This is a video entry for the 2020 National Firefighting Competition. For more details, visit https://indigenousfiresafety.ca/2020-… Actors: Jr. Firefighters Jack Halkett and Orlen Halkett. Written and narrated by Deputy Fire Chief Leonard Halkett, Directed and edited by Clarence Morin
Common Cree words from the video entry:
otāstawīhikīw – fire fighter
otāstawīhikīwak – fire fighters
piminawasowikamikos – kitchen
kotawānāpisk – stove
sāsīskihkwān – frying pan
piminawasow – cook
mīciwin – food
pimiy – lard/oil (grease)
nākatāpahta kipiminawasowin – take care of your cooking/look after your cooking
The Cree word is a reference to the “Patron Saint of Ireland.” I got the translation from the Gift of Language and Culture website. It is not a holiday that is celebrated on our reserve, but it is acknowledged, and people enjoy the horror movie about an evil leprechaun.
I remember as a child, I would ask about the leprechaun and I would be told that he had a crock of gold at the end of a rainbow. I would sometimes imagine going on a quest to find the gold so I could be rich. Haha, thankfully, I never did go on such a quest, but the thought was fun.
I learned these terms during my schooling in the band schools of the LLRIB. They are a bit different from the southern dialects because the seasons move along differently down south. This is how it was explained to us by our Cree teacher, I believe it may have been Mary Cook (In Memorium, opens new window).
January – opāwāhcikanasīs
February – kisīpīsim
March – mikisiwipīsim
April – niskipīsim
May – athīkipīsim
June – opiniyāwīwipīsim
July – opaskowipīsim
August – ohpahowipīsim
September – nimitahamowipīsim
October – pimahamowipīsim
November – kaskatinowipīsim
December – thithikopīwipīsim
The meanings of the months, can be found in the sources below:
As a very young boy, I remember when nimosōm – my grandfather, started getting his cabin built across the lake from the Pisew Lake landing. Before that, we had been staying in canvas tents up until freeze-up. That next spring, nimosōm and okosisa – his sons, started preparing the area where the new cabin would be built.
I pretty much stayed out of the way because I was too small to help with anything. I wanted to get in on the action that was happening, but I just listened and observed from time to time. I remember the bark being peeled off the logs and the ground getting leveled. nipāpā – my father, is a carpenter so he was very busy with everything that needed to be done. nohkomisak – my uncles, Simon and Abel, were also helping with the cabin and I saw much hauling of logs, boards and sand.
The sand was a curious thing for me at the time because I wondered what the heck they would be using that for. I noticed later that they were putting it on the roof to absorb rainfall. Right away, I thought that maybe the sand would be too heavy and fall through, but the logs they used for the roof were strong enough. It was all very fascinating to me at the time. To see this kind of cooperation was great. They had their little conflicts, but they seemed to resolve them adequately, I did cower a bit when their voices were raised but it was all good.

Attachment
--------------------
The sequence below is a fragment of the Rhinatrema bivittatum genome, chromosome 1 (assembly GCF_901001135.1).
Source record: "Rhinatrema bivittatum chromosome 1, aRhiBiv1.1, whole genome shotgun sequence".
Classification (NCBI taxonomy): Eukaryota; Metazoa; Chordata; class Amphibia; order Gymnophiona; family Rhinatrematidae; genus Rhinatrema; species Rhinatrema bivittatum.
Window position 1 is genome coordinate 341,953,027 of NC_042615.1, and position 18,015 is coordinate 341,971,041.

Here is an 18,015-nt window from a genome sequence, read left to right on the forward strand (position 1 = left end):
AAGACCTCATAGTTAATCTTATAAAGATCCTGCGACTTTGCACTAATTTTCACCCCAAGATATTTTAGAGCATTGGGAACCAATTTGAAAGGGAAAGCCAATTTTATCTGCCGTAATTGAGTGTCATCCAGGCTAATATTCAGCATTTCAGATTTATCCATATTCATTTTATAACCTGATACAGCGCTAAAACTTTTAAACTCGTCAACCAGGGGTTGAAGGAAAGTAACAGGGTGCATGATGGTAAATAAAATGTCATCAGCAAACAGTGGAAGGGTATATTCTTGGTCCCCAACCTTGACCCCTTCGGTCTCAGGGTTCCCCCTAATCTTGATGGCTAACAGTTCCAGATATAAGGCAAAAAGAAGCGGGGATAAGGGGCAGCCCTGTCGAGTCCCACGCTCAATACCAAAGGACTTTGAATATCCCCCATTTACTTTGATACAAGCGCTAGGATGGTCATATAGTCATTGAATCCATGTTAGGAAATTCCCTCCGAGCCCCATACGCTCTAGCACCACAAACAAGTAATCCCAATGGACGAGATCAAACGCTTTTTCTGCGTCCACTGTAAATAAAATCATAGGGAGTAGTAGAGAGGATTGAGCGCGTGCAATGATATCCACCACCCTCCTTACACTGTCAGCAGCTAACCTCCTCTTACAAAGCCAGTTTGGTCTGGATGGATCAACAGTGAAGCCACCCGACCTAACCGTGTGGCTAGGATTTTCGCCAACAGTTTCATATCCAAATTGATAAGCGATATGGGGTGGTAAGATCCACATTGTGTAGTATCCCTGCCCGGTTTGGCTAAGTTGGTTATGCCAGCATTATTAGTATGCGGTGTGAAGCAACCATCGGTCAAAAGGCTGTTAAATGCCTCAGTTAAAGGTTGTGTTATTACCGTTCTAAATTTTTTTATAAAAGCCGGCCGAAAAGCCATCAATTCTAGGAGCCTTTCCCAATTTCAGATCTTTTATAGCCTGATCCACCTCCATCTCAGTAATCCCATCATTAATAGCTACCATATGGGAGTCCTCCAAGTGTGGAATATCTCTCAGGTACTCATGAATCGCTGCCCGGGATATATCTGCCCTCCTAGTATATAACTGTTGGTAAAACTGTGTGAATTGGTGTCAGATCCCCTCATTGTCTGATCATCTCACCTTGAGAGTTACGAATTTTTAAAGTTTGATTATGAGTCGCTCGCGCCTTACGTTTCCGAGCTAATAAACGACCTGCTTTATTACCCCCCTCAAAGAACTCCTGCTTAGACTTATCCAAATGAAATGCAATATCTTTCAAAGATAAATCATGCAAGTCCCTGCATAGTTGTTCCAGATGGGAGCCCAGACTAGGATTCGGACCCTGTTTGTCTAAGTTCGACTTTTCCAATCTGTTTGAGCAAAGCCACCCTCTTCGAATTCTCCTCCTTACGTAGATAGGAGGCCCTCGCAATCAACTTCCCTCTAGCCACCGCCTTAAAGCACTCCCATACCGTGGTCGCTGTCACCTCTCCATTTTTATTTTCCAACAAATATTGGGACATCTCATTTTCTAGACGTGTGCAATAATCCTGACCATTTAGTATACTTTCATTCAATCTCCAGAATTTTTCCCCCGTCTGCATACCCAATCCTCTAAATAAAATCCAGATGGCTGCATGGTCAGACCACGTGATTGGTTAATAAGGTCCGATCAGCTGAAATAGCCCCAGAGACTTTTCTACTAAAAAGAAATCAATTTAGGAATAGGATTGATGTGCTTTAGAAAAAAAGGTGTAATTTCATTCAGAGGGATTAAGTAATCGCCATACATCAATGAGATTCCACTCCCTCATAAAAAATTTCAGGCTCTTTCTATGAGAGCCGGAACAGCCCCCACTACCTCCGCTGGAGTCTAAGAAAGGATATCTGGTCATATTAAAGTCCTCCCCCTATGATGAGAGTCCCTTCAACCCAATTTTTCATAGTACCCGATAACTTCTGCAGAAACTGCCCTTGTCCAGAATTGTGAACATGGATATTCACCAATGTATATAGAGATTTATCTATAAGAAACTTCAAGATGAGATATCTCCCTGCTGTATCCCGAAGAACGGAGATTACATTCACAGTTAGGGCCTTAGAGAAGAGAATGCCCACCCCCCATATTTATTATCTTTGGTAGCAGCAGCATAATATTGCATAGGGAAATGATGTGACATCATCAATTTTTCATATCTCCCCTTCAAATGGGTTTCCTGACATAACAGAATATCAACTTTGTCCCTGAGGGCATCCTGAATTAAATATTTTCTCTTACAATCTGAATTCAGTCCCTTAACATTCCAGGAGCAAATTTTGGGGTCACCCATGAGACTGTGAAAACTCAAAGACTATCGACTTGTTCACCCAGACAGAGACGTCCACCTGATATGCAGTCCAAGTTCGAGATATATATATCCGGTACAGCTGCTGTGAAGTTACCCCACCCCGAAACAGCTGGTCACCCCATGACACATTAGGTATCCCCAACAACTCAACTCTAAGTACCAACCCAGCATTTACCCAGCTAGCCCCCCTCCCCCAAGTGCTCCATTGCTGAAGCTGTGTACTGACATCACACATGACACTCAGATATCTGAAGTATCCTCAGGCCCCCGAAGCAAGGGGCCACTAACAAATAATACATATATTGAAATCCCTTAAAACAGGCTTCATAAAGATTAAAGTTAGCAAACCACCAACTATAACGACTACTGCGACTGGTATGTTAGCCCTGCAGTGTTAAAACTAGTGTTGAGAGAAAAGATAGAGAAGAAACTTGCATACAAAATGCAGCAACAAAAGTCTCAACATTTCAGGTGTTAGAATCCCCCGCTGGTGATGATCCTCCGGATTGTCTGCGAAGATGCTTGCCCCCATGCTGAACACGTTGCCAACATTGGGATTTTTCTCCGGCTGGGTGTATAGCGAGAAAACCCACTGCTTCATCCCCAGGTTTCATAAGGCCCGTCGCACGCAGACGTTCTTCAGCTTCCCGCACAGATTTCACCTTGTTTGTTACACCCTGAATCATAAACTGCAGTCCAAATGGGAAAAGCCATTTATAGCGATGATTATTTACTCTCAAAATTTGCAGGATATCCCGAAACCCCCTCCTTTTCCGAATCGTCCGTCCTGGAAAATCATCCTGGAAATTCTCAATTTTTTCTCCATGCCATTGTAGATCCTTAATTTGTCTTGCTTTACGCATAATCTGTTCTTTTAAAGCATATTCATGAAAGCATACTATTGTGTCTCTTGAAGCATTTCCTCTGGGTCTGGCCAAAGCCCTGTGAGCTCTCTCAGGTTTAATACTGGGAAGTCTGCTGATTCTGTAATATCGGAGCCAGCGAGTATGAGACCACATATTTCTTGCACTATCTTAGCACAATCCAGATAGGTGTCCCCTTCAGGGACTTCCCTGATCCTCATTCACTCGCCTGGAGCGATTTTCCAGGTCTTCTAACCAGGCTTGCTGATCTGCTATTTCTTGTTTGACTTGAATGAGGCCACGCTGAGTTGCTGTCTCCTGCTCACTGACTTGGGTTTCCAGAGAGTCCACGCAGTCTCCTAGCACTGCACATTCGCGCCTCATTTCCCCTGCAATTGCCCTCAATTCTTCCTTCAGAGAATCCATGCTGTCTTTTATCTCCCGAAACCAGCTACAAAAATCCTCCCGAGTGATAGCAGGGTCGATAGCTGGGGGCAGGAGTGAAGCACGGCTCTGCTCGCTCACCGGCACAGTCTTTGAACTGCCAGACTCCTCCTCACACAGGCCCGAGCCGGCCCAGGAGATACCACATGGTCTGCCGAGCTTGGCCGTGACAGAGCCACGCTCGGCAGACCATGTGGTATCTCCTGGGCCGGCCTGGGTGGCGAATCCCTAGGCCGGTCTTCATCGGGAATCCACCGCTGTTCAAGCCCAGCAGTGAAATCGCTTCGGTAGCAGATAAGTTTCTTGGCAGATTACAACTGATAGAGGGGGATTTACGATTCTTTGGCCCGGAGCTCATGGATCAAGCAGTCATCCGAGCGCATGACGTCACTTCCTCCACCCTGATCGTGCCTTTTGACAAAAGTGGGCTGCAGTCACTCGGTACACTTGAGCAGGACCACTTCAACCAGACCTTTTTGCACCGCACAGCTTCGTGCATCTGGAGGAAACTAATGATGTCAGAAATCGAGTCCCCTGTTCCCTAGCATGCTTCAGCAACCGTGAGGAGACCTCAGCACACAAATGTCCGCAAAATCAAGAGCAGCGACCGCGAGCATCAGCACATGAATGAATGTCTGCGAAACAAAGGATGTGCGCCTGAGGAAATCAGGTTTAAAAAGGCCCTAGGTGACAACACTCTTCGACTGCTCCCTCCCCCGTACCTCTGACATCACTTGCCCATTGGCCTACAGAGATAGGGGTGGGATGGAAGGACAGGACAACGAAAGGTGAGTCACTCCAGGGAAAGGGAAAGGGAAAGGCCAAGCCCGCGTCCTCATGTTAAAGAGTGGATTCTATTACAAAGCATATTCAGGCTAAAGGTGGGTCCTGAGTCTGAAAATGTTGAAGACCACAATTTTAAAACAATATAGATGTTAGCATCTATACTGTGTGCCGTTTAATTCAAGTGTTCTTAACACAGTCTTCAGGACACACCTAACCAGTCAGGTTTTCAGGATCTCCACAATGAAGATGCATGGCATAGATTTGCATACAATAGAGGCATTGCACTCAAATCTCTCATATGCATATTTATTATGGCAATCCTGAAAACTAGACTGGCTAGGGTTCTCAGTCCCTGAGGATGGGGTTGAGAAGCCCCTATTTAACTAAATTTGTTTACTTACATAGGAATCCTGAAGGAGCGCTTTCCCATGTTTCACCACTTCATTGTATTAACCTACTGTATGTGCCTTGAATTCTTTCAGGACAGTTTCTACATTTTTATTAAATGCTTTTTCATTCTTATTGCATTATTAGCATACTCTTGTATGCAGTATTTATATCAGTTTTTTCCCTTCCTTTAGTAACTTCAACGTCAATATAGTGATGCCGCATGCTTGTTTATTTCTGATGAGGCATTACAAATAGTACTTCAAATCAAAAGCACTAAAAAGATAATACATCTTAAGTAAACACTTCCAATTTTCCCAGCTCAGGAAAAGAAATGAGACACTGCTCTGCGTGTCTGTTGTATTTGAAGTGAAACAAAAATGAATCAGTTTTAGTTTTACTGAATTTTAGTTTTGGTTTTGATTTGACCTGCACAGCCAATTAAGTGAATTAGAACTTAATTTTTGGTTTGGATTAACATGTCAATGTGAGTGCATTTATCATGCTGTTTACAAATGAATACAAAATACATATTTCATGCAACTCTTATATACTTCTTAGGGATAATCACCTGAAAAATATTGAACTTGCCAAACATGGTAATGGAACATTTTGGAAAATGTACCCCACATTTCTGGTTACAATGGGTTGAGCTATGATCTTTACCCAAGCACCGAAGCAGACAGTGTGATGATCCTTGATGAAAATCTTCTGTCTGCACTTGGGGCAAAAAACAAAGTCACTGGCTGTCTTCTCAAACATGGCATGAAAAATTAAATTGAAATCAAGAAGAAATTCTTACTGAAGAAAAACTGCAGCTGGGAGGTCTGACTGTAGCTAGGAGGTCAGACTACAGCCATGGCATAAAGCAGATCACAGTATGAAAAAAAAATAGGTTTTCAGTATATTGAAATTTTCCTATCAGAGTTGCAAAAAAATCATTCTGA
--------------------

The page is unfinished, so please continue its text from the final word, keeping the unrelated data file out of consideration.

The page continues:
When it was all done, it looked beautiful. It was bigger than the other old cabins that were nearby. In the winter, it had a canvas tent porch, so that the cabin would have a type of insulation from the bitter cold.
I remember one winter, nohkomis – my uncle Abel, told nisikos – my aunt Elsie, to make a pair of boxing gloves out of cloth and foam material. nohkomis Abel, challenged me to a friendly boxing match. I put up mu dukes and we battled it out and had fun. Unfortunately, my uncle got a bit too zealous and started punching me a little too much. His last punch knocked me on my butt and I banged the side of my head on a small stove. There was no fire at the time, but I was bawling my head off. nohkomis and nisikos, quickly got me some snacks they had stashed away, they needed to keep me quiet and not to tell on them. Great times.
My sisters and nitawīmāw, my cousin, Flora, would still walk back and forth from the cabin to the tent site to visit family. nohkomisak stayed in the tents during the fall and we had to walk along the shore to get there. kotak nisikos, my other aunt, Alice, may have noticed we were getting bored because after a while, she told us that we were going to learn how to set traps for a sākwīsiw – a mink.
I had watched traps being set by my uncles and grandfather and I had set rabbit snares, but I had never set a trap before. I remember feeling unsure about myself because I did not want to get my hand trapped on a leg-hold trap. I reluctantly went along as my sister and cousin seemed more enthusiastic, although they might have been faking it because Alice was a disciplinarian, and we did not want to set her off. Of course, now I realize that she has a kind heart and to this day, always does well at the fish derbies we have in our community. By the way, we never did catch the mink because we soon had to go back to La Ronge. I never asked my aunt Alice if she caught the mink.
I asked nipāpā about the cabin last night, and he said it had burned down. There was another cabin built but it had rotted away somehow. A third cabin was built with the help of my old pal Adam Joe and my cousin Richard. My grandfather loved staying at the trapline, and he went until he couldn’t go there anymore.
nimosōm – my grandfather
okosisa – his/her sons
nipāpā – my father
nisikos – my aunt
nohkomis – my uncle
kotak – other, as in “my other” or “the other”
nitawīmāw – my female cousin (father’s brother’s daughter)
The earth looks nice when it is winter
The snow looks beautiful
The earth is so white
Sometimes, the weather is bad
When it snows too much, travel is difficult
When the snow falls gently, it is very beautiful
Now it is going to start snowing more